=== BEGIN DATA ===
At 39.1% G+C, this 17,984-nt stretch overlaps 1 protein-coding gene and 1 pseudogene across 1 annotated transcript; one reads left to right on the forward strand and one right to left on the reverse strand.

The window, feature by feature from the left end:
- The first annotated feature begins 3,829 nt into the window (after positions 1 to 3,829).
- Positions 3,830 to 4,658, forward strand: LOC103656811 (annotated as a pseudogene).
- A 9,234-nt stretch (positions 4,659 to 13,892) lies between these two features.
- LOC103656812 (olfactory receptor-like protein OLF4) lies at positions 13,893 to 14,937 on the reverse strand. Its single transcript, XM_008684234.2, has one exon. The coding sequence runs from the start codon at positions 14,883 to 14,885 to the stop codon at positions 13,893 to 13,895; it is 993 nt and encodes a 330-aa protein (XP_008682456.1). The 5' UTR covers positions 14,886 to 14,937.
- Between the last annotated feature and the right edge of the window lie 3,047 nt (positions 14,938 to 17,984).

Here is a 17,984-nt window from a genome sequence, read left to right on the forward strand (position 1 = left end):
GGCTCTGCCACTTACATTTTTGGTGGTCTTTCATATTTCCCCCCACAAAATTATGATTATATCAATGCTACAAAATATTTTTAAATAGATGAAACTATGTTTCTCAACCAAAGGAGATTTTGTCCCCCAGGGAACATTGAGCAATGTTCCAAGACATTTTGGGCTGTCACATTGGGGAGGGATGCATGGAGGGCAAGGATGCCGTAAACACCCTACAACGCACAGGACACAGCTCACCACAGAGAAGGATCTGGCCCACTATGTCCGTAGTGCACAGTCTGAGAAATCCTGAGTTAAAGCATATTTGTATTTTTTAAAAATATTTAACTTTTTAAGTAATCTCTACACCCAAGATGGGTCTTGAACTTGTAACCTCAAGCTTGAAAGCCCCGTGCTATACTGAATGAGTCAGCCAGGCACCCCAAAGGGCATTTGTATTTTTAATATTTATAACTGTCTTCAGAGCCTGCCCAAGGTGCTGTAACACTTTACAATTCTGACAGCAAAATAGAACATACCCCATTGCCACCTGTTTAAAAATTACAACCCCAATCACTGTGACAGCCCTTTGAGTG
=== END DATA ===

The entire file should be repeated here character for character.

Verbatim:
At 39.1% G+C, this 17,984-nt stretch overlaps 1 protein-coding gene and 1 pseudogene across 1 annotated transcript; one reads left to right on the forward strand and one right to left on the reverse strand.

The window, feature by feature from the left end:
- The first annotated feature begins 3,829 nt into the window (after positions 1 to 3,829).
- Positions 3,830 to 4,658, forward strand: LOC103656811 (annotated as a pseudogene).
- A 9,234-nt stretch (positions 4,659 to 13,892) lies between these two features.
- LOC103656812 (olfactory receptor-like protein OLF4) lies at positions 13,893 to 14,937 on the reverse strand. Its single transcript, XM_008684234.2, has one exon. The coding sequence runs from the start codon at positions 14,883 to 14,885 to the stop codon at positions 13,893 to 13,895; it is 993 nt and encodes a 330-aa protein (XP_008682456.1). The 5' UTR covers positions 14,886 to 14,937.
- Between the last annotated feature and the right edge of the window lie 3,047 nt (positions 14,938 to 17,984).

Here is a 17,984-nt window from a genome sequence, read left to right on the forward strand (position 1 = left end):
GGCTCTGCCACTTACATTTTTGGTGGTCTTTCATATTTCCCCCCACAAAATTATGATTATATCAATGCTACAAAATATTTTTAAATAGATGAAACTATGTTTCTCAACCAAAGGAGATTTTGTCCCCCAGGGAACATTGAGCAATGTTCCAAGACATTTTGGGCTGTCACATTGGGGAGGGATGCATGGAGGGCAAGGATGCCGTAAACACCCTACAACGCACAGGACACAGCTCACCACAGAGAAGGATCTGGCCCACTATGTCCGTAGTGCACAGTCTGAGAAATCCTGAGTTAAAGCATATTTGTATTTTTTAAAAATATTTAACTTTTTAAGTAATCTCTACACCCAAGATGGGTCTTGAACTTGTAACCTCAAGCTTGAAAGCCCCGTGCTATACTGAATGAGTCAGCCAGGCACCCCAAAGGGCATTTGTATTTTTAATATTTATAACTGTCTTCAGAGCCTGCCCAAGGTGCTGTAACACTTTACAATTCTGACAGCAAAATAGAACATACCCCATTGCCACCTGTTTAAAAATTACAACCCCAATCACTGTGACAGCCCTTTGAGTG